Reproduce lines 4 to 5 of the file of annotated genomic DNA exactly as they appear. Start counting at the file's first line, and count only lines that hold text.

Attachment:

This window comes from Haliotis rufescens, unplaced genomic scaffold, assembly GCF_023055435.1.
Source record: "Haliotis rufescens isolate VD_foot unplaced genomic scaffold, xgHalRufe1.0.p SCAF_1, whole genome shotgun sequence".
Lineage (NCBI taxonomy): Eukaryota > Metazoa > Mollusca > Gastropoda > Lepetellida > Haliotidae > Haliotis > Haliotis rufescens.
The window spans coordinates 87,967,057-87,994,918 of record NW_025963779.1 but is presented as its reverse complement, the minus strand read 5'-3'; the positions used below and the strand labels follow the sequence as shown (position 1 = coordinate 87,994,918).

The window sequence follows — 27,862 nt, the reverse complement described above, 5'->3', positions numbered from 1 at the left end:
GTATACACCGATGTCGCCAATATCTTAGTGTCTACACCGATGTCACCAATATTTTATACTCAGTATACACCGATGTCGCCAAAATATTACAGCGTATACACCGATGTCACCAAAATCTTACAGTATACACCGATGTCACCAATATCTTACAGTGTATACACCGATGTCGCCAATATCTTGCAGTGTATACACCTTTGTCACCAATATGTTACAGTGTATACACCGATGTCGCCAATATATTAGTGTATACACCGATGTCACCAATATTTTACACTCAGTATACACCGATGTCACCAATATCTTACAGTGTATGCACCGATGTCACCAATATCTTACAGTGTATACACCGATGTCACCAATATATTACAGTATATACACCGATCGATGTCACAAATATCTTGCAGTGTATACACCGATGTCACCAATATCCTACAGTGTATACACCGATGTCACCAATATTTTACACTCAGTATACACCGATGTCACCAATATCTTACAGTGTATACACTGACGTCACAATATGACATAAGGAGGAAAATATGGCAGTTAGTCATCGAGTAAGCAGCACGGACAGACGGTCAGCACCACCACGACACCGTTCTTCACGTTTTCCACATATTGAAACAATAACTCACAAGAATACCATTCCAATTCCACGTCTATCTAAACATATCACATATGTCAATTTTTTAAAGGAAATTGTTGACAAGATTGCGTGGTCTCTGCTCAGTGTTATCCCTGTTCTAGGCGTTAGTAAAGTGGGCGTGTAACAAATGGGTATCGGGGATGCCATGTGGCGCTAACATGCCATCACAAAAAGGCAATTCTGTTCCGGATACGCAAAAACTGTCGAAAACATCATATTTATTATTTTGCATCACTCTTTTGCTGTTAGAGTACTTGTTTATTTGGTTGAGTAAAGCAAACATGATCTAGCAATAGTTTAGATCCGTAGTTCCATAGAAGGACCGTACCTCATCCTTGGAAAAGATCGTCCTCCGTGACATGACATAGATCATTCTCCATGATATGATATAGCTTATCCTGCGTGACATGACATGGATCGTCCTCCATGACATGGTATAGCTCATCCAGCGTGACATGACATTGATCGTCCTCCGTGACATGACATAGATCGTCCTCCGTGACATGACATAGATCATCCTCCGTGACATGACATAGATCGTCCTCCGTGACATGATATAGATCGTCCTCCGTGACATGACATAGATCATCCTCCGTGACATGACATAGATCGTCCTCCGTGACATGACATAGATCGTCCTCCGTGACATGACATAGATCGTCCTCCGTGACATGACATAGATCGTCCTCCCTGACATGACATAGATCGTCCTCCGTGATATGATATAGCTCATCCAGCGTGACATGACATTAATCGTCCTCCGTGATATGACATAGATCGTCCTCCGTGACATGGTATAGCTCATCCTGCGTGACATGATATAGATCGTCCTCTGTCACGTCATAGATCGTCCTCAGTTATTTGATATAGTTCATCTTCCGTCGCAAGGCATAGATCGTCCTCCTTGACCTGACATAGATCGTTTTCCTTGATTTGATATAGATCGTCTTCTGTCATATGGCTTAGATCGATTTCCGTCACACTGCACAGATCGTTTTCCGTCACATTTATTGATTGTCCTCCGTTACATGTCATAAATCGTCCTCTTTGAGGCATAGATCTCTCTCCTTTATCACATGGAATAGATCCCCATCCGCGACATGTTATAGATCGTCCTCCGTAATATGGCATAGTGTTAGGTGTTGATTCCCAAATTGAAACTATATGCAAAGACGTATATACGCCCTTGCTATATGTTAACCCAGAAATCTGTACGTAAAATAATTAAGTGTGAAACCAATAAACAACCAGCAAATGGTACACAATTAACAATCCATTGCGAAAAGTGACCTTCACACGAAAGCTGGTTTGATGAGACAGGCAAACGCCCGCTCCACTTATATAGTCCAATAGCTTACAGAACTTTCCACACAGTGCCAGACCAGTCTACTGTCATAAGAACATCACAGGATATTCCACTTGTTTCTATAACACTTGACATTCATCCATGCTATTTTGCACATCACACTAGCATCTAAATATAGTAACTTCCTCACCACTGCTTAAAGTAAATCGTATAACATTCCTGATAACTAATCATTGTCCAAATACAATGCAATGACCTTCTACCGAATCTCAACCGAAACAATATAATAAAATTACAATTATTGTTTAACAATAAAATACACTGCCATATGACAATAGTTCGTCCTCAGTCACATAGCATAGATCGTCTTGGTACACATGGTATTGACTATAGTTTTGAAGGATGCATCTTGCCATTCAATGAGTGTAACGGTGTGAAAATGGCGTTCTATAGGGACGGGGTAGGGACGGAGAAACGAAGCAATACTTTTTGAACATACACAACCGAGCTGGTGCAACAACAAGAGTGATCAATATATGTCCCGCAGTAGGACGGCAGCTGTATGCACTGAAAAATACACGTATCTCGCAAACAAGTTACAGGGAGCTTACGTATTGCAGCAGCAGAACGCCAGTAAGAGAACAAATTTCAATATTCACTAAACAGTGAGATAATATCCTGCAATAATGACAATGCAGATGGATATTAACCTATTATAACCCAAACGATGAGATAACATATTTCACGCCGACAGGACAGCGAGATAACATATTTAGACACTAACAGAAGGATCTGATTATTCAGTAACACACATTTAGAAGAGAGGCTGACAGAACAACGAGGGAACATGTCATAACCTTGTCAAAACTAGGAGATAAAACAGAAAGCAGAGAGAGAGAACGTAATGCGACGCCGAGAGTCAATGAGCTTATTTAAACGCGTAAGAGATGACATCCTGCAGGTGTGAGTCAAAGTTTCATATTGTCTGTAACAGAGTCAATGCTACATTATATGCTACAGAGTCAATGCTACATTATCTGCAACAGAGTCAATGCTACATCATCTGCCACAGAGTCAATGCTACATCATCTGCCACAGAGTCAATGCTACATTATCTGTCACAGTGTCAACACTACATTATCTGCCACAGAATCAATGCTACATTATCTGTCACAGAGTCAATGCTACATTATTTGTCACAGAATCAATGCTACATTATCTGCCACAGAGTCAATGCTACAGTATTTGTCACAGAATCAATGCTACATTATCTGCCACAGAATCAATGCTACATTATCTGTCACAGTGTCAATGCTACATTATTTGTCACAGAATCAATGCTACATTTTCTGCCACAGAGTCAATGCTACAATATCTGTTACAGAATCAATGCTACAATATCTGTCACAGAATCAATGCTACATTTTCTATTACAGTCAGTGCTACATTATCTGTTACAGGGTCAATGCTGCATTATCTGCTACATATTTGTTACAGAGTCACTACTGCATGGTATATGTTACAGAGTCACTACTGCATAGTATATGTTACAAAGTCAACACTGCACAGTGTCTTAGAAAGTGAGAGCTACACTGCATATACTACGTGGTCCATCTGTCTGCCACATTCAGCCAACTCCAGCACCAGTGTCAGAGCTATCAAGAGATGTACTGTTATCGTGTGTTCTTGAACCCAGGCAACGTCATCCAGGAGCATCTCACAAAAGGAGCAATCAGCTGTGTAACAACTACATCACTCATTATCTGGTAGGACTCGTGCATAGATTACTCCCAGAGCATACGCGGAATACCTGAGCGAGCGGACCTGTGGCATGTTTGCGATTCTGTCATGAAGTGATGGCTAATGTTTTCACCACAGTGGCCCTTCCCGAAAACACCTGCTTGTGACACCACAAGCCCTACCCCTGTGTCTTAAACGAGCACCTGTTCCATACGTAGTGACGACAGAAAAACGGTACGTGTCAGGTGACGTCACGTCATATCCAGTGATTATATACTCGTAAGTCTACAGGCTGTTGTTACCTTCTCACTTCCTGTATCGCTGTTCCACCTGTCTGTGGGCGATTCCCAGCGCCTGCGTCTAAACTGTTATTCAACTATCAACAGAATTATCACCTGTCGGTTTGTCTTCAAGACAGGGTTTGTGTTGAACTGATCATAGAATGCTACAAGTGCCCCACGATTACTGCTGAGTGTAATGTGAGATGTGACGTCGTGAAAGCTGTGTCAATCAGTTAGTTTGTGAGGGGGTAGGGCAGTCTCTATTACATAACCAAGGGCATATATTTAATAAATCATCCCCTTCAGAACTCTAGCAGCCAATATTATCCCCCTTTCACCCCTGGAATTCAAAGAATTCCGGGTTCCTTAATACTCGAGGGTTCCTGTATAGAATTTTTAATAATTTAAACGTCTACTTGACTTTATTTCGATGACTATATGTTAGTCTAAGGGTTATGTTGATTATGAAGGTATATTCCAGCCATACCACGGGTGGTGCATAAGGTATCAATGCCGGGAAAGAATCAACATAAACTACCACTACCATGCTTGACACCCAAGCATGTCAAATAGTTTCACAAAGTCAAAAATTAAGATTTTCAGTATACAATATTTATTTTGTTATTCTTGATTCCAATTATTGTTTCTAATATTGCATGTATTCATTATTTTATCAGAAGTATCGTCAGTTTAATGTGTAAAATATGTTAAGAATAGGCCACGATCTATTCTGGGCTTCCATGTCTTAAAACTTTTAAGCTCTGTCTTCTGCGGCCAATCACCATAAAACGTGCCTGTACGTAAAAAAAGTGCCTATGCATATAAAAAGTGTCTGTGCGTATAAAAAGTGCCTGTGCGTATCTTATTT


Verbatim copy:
The window spans coordinates 87,967,057-87,994,918 of record NW_025963779.1 but is presented as its reverse complement, the minus strand read 5'-3'; the positions used below and the strand labels follow the sequence as shown (position 1 = coordinate 87,994,918).

The window sequence follows — 27,862 nt, the reverse complement described above, 5'->3', positions numbered from 1 at the left end: